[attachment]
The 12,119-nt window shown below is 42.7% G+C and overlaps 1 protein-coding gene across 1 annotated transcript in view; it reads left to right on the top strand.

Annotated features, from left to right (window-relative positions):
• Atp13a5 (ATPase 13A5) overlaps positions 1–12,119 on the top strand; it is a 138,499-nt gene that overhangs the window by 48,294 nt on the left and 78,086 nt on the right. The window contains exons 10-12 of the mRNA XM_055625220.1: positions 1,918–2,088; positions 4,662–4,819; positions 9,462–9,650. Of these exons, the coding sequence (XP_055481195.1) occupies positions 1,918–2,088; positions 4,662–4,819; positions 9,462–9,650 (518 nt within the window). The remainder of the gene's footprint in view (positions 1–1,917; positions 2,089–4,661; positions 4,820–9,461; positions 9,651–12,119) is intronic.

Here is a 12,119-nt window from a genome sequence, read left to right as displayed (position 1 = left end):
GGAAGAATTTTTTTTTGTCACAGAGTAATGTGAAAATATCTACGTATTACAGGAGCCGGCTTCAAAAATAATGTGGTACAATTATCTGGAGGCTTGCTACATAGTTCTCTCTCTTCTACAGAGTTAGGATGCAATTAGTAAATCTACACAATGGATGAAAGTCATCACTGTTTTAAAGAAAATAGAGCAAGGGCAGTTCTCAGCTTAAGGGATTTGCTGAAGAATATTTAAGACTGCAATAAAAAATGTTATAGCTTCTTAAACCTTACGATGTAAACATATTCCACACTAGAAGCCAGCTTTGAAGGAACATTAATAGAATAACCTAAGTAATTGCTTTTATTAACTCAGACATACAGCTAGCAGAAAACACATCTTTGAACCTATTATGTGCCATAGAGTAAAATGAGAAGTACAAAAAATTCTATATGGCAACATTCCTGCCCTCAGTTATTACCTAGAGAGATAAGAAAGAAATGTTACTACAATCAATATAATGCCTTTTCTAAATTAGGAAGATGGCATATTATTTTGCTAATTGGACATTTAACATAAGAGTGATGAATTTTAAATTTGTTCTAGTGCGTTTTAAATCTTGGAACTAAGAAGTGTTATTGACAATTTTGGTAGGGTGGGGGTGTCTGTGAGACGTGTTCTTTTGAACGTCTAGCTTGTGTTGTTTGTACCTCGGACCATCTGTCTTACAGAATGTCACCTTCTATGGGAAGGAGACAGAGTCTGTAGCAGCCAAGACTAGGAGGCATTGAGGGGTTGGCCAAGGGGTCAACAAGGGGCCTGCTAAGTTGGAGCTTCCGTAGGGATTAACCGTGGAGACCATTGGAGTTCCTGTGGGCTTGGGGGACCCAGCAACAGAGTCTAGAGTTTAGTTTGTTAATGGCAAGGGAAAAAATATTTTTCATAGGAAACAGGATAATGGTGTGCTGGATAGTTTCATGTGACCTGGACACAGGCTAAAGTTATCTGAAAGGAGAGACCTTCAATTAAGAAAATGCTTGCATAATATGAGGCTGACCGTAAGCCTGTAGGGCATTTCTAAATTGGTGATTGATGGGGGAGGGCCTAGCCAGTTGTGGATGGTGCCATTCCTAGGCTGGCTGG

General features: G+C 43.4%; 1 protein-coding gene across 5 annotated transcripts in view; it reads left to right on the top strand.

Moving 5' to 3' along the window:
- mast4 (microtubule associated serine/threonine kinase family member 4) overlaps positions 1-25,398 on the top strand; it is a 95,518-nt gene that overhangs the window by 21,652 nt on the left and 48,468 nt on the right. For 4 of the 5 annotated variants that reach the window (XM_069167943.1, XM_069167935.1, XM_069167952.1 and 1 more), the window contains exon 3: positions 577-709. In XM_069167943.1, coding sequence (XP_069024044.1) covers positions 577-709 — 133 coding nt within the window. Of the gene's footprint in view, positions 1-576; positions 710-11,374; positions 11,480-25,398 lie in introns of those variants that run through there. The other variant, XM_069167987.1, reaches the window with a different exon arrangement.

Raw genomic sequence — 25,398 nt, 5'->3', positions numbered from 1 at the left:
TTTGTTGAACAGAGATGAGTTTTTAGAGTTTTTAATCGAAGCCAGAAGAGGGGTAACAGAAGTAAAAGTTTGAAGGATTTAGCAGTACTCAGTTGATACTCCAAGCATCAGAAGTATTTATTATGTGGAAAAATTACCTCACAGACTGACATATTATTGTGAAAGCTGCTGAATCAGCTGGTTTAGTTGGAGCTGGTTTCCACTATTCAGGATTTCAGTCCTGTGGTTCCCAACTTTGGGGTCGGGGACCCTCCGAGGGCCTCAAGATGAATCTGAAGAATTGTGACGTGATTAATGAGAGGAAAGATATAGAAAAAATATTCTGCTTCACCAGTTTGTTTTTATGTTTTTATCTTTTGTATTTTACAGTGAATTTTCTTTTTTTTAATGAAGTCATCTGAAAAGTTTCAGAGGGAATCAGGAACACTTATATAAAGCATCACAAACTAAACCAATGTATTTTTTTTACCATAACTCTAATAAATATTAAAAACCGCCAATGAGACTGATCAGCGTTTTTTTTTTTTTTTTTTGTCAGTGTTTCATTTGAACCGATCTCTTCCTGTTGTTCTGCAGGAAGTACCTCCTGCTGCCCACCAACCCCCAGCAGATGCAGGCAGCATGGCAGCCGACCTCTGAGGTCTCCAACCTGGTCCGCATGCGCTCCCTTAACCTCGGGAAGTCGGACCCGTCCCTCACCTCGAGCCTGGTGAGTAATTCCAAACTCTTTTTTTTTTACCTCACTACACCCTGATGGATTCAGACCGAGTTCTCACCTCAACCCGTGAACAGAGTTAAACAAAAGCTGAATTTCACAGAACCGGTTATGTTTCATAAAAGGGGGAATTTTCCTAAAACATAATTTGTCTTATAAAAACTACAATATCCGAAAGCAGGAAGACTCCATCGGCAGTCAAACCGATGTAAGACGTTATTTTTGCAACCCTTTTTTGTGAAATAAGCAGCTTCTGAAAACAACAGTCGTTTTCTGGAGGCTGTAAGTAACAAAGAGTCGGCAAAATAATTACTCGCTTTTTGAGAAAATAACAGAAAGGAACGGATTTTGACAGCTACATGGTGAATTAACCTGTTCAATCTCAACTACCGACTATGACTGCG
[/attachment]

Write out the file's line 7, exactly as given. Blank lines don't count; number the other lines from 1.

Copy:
Moving 5' to 3' along the window: